N-UCAS requirements for rf sensors may be enabled through the use of metamaterials by increasing the efficiency, frequency coverage, packing density and scanning flexibility of antenna arrays while reducing the channel to channel interference, size, weight and cost. Structurally integrating metamaterial based antenna arrays with advanced composites will also improve the survivability of future Naval aircraft. Current technology for low frequency antennas is limited in size, radiation efficiency, and frequency coverage.
PHASE I: Conduct research into development of electrically small, metamaterials based antennas that provide improved radiation efficiency/bandwidth product approaching or exceeding the theoretical Chu-wheeler limit for normal materials. Attntion shold be give to selecting antenna topologies that are compatible with advanced composite technologies that will be used for future Naval aircraft.
PHASE II: Develop a laboratory demonstration model of the proposed metamaterails based electrically small antenna. Demonstrate its improved radiation efficiency/bandwith product compared to comparable normal material based antennas. Develop design methodologies, automated fabrication and asmbly techniques for integration of metamaterial based antennas with advance composite technologies. Deveopl methods of performance verification and maintainability/repair of metamaterial-based composite antennas. Develop cost information and design specifications for a production device. (Note: Phase II may be classified depending upon proposal.)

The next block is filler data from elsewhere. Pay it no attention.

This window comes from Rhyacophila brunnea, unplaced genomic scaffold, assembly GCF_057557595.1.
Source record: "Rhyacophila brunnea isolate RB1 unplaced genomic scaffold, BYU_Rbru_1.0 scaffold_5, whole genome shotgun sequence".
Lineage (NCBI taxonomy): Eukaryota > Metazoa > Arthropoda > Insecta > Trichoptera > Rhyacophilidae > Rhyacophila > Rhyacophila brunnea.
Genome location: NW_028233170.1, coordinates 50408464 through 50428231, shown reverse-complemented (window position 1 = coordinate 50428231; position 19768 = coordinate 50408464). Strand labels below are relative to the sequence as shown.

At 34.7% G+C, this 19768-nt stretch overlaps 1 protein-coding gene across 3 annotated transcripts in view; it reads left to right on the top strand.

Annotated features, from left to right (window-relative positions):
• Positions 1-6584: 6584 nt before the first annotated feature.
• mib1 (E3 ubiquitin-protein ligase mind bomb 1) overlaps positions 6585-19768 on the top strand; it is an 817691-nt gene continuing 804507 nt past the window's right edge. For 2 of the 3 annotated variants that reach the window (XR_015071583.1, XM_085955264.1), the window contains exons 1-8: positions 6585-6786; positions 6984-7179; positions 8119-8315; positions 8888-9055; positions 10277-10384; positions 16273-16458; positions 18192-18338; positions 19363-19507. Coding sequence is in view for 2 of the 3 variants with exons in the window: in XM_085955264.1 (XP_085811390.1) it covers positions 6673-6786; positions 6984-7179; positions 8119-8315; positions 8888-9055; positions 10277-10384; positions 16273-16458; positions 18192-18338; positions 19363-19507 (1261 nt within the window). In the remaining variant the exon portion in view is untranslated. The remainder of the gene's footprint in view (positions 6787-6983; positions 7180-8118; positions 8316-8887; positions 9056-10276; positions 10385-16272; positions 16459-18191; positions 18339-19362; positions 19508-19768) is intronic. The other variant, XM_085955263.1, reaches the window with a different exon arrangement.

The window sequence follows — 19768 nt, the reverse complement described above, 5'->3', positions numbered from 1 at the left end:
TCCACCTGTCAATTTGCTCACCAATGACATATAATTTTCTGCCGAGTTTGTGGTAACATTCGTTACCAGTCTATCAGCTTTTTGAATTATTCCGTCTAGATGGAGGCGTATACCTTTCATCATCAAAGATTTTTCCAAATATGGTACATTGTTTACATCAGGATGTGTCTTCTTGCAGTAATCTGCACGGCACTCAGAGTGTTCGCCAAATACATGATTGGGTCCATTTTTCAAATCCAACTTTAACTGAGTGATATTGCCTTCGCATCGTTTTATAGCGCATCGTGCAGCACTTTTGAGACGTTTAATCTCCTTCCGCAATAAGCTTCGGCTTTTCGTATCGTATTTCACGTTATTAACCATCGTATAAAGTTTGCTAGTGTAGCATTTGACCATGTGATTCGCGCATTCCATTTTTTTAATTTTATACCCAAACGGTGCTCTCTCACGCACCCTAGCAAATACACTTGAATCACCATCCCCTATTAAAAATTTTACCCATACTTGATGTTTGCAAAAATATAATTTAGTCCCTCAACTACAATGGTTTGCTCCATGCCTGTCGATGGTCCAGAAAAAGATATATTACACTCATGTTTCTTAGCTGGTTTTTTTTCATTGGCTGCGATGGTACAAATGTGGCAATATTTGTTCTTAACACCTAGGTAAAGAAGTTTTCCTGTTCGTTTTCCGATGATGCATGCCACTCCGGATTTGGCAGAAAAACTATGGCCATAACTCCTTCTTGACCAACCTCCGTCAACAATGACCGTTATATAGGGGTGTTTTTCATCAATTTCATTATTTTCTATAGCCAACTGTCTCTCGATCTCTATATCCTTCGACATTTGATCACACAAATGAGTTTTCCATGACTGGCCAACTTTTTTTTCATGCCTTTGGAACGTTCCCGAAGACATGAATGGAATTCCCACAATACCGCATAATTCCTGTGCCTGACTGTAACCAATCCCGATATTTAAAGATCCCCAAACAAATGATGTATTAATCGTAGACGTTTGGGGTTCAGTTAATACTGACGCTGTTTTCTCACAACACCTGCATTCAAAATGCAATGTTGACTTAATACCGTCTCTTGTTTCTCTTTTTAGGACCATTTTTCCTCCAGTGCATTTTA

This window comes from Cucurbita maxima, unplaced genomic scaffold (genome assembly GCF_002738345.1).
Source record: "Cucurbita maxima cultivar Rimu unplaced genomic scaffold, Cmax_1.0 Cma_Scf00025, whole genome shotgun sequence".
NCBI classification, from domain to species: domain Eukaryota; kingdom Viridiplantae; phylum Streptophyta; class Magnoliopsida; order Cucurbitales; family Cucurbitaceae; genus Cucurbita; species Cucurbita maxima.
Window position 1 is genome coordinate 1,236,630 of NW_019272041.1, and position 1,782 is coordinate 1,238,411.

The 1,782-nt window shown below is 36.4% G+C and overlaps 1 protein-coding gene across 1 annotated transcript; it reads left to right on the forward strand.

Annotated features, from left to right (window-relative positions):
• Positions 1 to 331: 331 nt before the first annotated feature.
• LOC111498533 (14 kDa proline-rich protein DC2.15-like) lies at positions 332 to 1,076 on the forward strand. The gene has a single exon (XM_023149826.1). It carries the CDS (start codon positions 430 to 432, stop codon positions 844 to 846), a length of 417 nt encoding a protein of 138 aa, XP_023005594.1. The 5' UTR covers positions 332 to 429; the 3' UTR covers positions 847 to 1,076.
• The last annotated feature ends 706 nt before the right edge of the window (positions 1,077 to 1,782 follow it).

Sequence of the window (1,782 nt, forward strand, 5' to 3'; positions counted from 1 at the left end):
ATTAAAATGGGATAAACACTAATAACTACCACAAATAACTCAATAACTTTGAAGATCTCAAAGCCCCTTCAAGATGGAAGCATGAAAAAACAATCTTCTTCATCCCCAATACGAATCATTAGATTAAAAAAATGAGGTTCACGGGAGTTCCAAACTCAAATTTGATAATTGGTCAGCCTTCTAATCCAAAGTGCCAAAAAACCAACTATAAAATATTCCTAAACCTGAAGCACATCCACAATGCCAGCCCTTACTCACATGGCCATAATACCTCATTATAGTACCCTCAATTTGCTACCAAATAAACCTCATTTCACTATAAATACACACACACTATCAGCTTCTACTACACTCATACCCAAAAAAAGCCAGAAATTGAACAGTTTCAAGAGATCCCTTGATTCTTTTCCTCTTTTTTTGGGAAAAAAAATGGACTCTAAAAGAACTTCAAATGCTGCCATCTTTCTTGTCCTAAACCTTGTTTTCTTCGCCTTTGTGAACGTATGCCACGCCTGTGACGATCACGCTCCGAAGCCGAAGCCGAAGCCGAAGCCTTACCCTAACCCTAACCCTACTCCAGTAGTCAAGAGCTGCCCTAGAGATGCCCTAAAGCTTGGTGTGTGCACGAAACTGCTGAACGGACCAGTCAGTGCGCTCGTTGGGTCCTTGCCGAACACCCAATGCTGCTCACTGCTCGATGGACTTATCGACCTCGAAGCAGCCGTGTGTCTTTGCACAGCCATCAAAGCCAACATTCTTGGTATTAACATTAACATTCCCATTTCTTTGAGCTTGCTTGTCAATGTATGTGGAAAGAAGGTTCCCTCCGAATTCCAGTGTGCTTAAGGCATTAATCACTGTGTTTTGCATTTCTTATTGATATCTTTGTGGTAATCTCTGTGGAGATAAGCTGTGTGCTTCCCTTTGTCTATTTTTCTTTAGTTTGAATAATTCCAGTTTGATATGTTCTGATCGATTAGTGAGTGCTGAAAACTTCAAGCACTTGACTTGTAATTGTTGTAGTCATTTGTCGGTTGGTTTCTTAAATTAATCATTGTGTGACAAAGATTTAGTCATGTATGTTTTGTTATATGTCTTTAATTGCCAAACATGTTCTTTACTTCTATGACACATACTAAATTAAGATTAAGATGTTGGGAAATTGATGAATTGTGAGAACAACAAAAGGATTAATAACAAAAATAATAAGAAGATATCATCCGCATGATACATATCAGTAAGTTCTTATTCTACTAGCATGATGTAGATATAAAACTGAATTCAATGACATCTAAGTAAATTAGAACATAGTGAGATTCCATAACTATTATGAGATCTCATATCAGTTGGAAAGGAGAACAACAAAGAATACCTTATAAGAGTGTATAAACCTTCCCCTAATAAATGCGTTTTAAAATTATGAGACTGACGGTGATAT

PHASE III: Initiate production efforts to build the device in commerical quantities. Prepare transition packages for specific Naval platform users.
PRIVATE SECTOR COMMERCIAL POTENTIAL.DUAL-USE APPLICATIONS: Electrically small antennas that are efficient, yet capable of covering a wide frequency band can be used for commericial telecom, communication, navigation applications for aircraft, marine and land vehicles.
REFERENCES: 1. "Metamaterial-based efficient electrically small antennas," Richard W. Ziolkowski, Aycan Erentok, IEEE Transactions on Antennas and Propogation, Vol. 54, No. 7, July 2006, Page(s): 2113-2130.
2. "Application of Double Negative Materials to Increase the Power Radiated by Electrically Small Antennas," R.W Ziolkowski and A.D Kipple, IEEE Trans. on Antenna and Propogation, Vol. 52, p. 2626-2640, October 2003.
3. "Reciprocity between the effects of resonant scattering and enhanced radiated power by electrically small antennas in the presence of nested metamaterial shells," R.W. Ziolkowski and A.D. Kipple, Phys. Rev. E., Vol. 72, 036602, Spet. 2005.
4. "At and beyond the Chu limit: Passive and active broad bandwith metamaterial-based efficient electrically small antennas," R.W Ziolkowski and A. Erentok, submitted to IEEE Proceeding, Ded. 2005.
KEYWORDS: metamaterials; electrically small antennas; double negative materials; left handed materials; advanced composite antenna; Chu-Wheeler limit